No one likes a static shock, whether it is in your living room or at work. Ok, it honestly was pretty fun as a kid to slide across the carpet in your socks to see how much of a spark you could get grabbing the doorknob! In the real adult world, it isn’t a great experience. In settings such as a factory or distribution center with a lot of moving machinery, vehicles and elevated workers, static can cause real discomfort and genuine safety risk. Even in those environments without flammable materials or sensitive electronic components, the floor surface can be your friend or your enemy when it comes to controlling or eliminating a shock and the risks associated with them.
Nuisance Static is a Genuine Safety Risk
As an example, a large aircraft manufacturer with a very large facility was shut down by their safety group due to uncontrolled nuisance static. The facility coated the floor with an industrial urethane as a part of a 5S initiative. Because static electricity is generated by the contact and separation of materials, the soles of shoes and the vehicle tires touching against and separating from the polymer floor were creating problems. This contact and separation was the industrial version of rubbing a balloon against your head to make your hair stand up. In this case, the actual unit being assembled was grounded to and through the rail system. This made the aircraft itself the equivalent to the doorknob in the childhood carpet sliding experiment. The assembly team, supervisors and parts delivery staff were all receiving painful and startling shocks as they approached the aircraft and other grounded points. When someone lost their balance on mobile steps after receiving a shock by simply getting close enough to transfer the static built up on their body to the assembly, the entire process was deemed unsafe and immediate steps had to be taken to prevent this uncontrolled ESD event.
These events may seem inevitable or acceptable risk by some, but to most companies there is a real push to eliminate any unnecessary risk and discomfort from the workplace – especially those with an easy fix. Simple awareness and these basic steps can go a long way in avoiding the irritating and dangerous problems nuisance static will cause.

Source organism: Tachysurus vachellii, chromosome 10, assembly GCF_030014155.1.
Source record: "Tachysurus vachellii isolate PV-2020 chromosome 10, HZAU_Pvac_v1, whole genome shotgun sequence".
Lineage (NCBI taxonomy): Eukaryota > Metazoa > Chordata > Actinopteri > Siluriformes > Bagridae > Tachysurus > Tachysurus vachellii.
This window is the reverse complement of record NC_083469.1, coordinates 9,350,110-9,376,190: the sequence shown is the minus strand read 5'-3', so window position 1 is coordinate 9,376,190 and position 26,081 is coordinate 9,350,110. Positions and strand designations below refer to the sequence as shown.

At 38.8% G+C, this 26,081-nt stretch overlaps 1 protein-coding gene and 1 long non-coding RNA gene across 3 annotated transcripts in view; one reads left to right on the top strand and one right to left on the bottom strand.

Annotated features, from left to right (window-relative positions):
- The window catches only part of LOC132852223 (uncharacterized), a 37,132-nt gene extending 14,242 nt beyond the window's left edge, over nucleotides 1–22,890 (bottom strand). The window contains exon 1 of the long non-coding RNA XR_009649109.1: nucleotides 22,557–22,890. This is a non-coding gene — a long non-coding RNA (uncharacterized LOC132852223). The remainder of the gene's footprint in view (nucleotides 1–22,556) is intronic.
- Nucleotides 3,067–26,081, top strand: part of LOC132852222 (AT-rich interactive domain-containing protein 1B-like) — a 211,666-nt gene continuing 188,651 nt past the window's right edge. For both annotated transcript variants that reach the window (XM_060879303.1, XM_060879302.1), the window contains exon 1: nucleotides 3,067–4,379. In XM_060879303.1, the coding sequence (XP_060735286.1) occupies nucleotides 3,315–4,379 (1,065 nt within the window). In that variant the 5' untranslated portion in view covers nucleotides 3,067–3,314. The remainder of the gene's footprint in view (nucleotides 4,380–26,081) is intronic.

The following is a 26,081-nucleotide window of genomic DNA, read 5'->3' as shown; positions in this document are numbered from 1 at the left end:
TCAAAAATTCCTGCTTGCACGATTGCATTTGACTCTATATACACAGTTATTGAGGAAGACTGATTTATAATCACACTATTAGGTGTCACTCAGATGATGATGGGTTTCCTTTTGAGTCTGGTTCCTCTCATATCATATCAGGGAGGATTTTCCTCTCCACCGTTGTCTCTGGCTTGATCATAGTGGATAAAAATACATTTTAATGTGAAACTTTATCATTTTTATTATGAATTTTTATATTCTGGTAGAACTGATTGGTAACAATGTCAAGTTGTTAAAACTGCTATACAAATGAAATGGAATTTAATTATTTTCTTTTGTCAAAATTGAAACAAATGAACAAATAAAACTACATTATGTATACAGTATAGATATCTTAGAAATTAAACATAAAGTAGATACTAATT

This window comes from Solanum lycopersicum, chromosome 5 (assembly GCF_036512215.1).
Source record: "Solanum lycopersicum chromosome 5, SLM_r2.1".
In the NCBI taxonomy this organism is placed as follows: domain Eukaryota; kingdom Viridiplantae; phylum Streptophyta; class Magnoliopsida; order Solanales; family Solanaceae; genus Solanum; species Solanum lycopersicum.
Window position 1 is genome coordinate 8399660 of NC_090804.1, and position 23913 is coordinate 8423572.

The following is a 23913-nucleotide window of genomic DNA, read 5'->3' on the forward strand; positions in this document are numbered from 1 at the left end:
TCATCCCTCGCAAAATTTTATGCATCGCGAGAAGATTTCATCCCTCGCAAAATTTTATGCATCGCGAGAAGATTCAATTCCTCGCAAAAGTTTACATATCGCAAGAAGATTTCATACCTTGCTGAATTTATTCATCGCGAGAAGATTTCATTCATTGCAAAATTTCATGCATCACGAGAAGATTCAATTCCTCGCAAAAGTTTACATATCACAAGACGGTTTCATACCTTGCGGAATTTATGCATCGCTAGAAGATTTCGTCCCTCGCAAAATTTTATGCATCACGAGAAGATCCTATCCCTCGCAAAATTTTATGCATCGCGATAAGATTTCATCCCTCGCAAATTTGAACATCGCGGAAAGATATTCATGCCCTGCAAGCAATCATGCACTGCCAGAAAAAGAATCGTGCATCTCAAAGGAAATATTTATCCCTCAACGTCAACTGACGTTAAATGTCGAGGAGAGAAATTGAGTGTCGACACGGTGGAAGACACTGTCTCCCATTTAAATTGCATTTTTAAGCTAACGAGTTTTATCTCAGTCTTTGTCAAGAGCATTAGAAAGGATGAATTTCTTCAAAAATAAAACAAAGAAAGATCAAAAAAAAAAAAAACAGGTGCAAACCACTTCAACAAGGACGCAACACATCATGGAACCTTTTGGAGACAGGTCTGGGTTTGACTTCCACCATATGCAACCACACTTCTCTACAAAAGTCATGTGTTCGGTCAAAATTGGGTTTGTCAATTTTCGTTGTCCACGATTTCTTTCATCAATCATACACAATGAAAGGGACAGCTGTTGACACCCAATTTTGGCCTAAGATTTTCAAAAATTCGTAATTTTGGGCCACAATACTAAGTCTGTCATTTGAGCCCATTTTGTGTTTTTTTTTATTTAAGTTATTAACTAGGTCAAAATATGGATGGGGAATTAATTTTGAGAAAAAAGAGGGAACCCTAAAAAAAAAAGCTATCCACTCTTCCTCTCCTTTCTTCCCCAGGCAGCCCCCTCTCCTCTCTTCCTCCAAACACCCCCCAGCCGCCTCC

- Watch for, ask for and listen to employee feedback regarding static issues. If they are happening, people will be talking about it.
- Be aware of changing operating humidity in your work spaces. Low humidity will likely cause a dramatic increase in the buildup of static and require the use of ESD control for a safe discharge of all that electricity.
- Where needed, use ESD coatings and flooring to prevent static from building up. If the products used have a surface ground plane design (i.e. do not use a conductive adhesive or primer), you may not have to make any other changes to footwear and procedures.
- Work with a flooring contractor and/or manufacturer that are willing to test the floor at installation and on a regular basis to ensure it is functioning properly.
Are you experiencing static issues? Please comment below. We would love to hear your stories and descriptions of any problems caused by unwanted static shocks and what if anything you are doing to handle them.
- Why Do My Chairs, Carts and Footwear Perform Differently On Each ESD Floor? - February 7, 2017
- How Does an ESD Floor Take a Static Charge to Ground? - February 6, 2017
- If You’re a Grownup, Nuisance Static Electricity Can Be a Real Pain - December 2, 2016